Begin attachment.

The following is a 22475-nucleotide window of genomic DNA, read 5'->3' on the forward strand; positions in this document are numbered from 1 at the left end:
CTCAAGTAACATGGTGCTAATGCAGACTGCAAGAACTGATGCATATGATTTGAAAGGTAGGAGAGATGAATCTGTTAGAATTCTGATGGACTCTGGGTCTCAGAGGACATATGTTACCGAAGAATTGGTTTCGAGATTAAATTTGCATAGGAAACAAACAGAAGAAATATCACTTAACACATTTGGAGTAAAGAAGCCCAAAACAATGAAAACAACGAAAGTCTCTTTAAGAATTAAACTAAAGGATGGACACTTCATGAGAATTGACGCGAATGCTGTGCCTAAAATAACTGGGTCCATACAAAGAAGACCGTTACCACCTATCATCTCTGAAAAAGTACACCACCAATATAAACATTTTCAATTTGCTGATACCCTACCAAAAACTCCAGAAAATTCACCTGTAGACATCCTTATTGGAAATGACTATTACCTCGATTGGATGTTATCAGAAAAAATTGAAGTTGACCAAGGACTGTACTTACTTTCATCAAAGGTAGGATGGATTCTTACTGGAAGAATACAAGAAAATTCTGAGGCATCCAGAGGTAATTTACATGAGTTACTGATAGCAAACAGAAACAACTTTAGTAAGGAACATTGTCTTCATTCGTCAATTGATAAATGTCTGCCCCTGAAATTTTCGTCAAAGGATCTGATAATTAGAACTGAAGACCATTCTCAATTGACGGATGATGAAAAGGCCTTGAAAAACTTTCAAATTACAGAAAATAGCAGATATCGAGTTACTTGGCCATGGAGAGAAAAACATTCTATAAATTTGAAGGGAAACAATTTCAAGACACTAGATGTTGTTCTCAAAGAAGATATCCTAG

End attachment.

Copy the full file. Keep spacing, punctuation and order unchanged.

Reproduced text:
The following is a 22475-nucleotide window of genomic DNA, read 5'->3' on the forward strand; positions in this document are numbered from 1 at the left end:
CTCAAGTAACATGGTGCTAATGCAGACTGCAAGAACTGATGCATATGATTTGAAAGGTAGGAGAGATGAATCTGTTAGAATTCTGATGGACTCTGGGTCTCAGAGGACATATGTTACCGAAGAATTGGTTTCGAGATTAAATTTGCATAGGAAACAAACAGAAGAAATATCACTTAACACATTTGGAGTAAAGAAGCCCAAAACAATGAAAACAACGAAAGTCTCTTTAAGAATTAAACTAAAGGATGGACACTTCATGAGAATTGACGCGAATGCTGTGCCTAAAATAACTGGGTCCATACAAAGAAGACCGTTACCACCTATCATCTCTGAAAAAGTACACCACCAATATAAACATTTTCAATTTGCTGATACCCTACCAAAAACTCCAGAAAATTCACCTGTAGACATCCTTATTGGAAATGACTATTACCTCGATTGGATGTTATCAGAAAAAATTGAAGTTGACCAAGGACTGTACTTACTTTCATCAAAGGTAGGATGGATTCTTACTGGAAGAATACAAGAAAATTCTGAGGCATCCAGAGGTAATTTACATGAGTTACTGATAGCAAACAGAAACAACTTTAGTAAGGAACATTGTCTTCATTCGTCAATTGATAAATGTCTGCCCCTGAAATTTTCGTCAAAGGATCTGATAATTAGAACTGAAGACCATTCTCAATTGACGGATGATGAAAAGGCCTTGAAAAACTTTCAAATTACAGAAAATAGCAGATATCGAGTTACTTGGCCATGGAGAGAAAAACATTCTATAAATTTGAAGGGAAACAATTTCAAGACACTAGATGTTGTTCTCAAAGAAGATATCCTAG